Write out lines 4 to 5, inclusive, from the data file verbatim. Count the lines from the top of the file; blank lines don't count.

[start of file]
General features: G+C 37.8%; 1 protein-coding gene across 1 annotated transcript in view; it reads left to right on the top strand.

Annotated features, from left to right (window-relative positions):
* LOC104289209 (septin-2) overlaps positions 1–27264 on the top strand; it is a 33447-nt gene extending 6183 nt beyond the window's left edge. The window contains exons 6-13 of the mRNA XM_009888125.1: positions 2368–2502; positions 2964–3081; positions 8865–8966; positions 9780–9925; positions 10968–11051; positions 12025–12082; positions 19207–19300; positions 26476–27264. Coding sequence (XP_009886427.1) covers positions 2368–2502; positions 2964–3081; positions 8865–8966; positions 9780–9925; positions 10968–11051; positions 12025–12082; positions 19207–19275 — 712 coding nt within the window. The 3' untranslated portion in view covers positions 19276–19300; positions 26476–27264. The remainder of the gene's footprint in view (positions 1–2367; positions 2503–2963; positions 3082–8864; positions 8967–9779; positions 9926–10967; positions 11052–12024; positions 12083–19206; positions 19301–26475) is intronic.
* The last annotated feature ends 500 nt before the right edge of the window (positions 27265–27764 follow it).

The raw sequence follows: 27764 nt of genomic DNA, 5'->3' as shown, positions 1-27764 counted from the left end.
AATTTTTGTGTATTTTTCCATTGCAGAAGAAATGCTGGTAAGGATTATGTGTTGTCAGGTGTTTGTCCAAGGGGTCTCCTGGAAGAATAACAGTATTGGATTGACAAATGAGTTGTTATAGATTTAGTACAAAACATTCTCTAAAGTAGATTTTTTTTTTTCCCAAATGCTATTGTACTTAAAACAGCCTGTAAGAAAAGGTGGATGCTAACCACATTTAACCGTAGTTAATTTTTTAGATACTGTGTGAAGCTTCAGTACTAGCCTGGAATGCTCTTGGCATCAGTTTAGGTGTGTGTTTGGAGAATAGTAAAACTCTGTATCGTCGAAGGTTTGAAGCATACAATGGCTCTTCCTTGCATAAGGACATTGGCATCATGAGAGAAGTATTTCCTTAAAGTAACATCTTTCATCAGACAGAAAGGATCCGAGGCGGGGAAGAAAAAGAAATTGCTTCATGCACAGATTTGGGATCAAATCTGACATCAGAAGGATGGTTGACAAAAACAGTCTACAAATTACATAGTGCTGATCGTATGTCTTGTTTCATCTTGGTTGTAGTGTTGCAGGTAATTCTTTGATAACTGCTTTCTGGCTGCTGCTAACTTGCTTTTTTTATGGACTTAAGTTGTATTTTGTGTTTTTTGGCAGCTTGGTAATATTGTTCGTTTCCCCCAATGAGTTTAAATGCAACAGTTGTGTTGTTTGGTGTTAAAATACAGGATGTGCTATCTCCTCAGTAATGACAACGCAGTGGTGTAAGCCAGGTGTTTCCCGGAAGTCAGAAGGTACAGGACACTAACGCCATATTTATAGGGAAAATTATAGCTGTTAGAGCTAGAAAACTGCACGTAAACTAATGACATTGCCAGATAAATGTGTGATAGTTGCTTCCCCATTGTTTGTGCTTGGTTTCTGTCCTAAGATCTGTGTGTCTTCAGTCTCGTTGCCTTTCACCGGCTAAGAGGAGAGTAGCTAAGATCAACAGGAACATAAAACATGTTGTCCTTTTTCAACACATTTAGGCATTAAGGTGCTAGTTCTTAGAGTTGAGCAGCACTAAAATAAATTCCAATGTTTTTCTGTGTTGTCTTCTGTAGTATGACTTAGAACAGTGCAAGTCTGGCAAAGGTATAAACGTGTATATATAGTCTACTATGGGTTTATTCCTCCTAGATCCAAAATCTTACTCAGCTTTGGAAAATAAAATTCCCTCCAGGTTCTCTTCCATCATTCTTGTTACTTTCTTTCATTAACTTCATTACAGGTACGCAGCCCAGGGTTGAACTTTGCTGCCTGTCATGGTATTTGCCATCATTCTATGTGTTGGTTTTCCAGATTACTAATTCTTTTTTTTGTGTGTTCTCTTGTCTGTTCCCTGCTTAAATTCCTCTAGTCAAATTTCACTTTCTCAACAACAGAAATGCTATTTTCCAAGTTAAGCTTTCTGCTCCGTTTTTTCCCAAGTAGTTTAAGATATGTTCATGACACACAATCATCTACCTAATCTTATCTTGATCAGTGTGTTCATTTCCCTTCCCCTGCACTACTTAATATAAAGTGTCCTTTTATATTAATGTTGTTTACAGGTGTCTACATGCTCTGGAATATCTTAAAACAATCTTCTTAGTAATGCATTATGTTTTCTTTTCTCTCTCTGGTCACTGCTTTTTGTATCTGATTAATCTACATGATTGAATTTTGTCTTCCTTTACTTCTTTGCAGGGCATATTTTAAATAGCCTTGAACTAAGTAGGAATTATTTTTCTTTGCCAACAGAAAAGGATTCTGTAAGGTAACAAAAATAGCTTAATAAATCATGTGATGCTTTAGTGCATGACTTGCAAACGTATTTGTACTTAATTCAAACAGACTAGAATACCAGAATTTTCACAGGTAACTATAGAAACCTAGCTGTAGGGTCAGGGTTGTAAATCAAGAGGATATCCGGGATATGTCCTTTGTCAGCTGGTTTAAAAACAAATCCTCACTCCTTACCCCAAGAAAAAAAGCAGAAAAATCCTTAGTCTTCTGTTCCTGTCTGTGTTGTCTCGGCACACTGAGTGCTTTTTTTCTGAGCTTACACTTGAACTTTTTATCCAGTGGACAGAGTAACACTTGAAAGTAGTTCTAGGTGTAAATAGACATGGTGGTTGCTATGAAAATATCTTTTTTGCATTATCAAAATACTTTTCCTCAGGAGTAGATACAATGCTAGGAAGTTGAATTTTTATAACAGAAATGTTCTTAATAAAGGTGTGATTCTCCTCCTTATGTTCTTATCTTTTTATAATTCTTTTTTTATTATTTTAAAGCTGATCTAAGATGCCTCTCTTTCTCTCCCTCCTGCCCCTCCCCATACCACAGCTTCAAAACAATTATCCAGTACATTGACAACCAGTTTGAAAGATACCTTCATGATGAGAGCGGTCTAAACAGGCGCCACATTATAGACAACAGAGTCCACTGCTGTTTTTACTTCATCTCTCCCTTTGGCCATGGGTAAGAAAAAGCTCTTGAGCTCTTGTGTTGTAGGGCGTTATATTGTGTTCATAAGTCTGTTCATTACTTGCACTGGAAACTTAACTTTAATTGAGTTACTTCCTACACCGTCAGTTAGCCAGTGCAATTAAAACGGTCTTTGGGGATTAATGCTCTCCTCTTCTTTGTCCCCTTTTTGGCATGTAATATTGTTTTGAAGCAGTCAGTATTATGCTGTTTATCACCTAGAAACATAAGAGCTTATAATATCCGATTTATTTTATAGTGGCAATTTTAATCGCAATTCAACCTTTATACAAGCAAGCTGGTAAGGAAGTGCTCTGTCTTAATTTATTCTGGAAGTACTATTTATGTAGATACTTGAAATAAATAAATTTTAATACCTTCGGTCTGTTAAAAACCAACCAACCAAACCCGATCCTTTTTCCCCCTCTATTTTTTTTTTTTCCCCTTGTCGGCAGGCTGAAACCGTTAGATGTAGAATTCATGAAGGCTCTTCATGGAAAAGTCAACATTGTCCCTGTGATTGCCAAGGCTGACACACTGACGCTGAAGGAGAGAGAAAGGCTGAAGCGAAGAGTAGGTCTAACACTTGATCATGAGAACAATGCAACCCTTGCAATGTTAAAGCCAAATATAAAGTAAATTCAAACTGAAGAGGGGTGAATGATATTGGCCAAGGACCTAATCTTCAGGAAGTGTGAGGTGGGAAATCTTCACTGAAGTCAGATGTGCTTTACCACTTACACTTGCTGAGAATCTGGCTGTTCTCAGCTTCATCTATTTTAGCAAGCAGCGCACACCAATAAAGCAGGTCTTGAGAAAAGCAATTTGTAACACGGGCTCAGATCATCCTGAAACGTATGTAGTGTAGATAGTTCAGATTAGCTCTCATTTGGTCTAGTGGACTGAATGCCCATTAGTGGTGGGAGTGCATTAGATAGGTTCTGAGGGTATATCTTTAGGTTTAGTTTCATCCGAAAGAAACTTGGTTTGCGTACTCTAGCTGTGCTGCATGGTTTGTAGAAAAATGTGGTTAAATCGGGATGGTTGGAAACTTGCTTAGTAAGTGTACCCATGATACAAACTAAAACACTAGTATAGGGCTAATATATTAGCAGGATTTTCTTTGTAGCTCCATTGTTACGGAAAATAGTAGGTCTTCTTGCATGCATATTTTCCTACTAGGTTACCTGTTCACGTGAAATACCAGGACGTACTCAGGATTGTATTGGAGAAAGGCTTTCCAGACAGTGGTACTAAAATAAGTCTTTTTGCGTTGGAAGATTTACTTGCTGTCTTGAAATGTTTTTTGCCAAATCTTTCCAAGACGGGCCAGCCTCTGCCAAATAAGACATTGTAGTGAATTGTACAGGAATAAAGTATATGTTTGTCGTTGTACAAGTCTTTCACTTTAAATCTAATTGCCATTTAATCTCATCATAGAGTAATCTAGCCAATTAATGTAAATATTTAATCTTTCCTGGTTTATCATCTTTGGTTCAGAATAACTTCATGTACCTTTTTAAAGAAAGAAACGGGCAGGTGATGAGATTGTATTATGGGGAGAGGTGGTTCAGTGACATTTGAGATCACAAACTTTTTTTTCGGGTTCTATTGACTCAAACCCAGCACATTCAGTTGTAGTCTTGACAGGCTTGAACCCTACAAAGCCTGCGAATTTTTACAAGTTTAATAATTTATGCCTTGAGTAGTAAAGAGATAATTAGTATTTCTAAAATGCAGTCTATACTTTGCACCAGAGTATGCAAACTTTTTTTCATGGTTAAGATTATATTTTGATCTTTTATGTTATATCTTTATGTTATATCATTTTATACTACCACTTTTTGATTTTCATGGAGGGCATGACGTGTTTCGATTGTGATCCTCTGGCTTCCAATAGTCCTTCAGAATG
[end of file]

* The last annotated feature ends 500 nt before the right edge of the window (positions 27265–27764 follow it).

The raw sequence follows: 27764 nt of genomic DNA, 5'->3' as shown, positions 1-27764 counted from the left end.